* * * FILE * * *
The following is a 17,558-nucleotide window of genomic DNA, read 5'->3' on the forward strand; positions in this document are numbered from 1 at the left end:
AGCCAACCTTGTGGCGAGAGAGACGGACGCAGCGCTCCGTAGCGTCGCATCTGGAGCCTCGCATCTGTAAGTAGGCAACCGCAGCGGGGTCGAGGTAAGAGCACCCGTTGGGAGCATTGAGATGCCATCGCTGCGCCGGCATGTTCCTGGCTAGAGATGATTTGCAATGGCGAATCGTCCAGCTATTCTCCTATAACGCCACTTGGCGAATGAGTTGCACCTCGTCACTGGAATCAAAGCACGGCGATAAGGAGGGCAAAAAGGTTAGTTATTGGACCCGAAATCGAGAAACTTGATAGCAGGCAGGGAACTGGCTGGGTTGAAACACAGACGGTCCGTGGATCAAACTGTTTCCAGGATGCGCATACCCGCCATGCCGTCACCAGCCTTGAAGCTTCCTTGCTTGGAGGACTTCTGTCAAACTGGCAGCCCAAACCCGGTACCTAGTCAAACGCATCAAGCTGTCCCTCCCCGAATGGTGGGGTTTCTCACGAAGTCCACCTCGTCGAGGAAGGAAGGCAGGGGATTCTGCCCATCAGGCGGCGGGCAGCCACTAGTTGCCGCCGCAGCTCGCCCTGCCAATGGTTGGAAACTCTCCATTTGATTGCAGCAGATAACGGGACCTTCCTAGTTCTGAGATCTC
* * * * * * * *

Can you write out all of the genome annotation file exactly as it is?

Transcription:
The following is a 17,558-nucleotide window of genomic DNA, read 5'->3' on the forward strand; positions in this document are numbered from 1 at the left end:
AGCCAACCTTGTGGCGAGAGAGACGGACGCAGCGCTCCGTAGCGTCGCATCTGGAGCCTCGCATCTGTAAGTAGGCAACCGCAGCGGGGTCGAGGTAAGAGCACCCGTTGGGAGCATTGAGATGCCATCGCTGCGCCGGCATGTTCCTGGCTAGAGATGATTTGCAATGGCGAATCGTCCAGCTATTCTCCTATAACGCCACTTGGCGAATGAGTTGCACCTCGTCACTGGAATCAAAGCACGGCGATAAGGAGGGCAAAAAGGTTAGTTATTGGACCCGAAATCGAGAAACTTGATAGCAGGCAGGGAACTGGCTGGGTTGAAACACAGACGGTCCGTGGATCAAACTGTTTCCAGGATGCGCATACCCGCCATGCCGTCACCAGCCTTGAAGCTTCCTTGCTTGGAGGACTTCTGTCAAACTGGCAGCCCAAACCCGGTACCTAGTCAAACGCATCAAGCTGTCCCTCCCCGAATGGTGGGGTTTCTCACGAAGTCCACCTCGTCGAGGAAGGAAGGCAGGGGATTCTGCCCATCAGGCGGCGGGCAGCCACTAGTTGCCGCCGCAGCTCGCCCTGCCAATGGTTGGAAACTCTCCATTTGATTGCAGCAGATAACGGGACCTTCCTAGTTCTGAGATCTC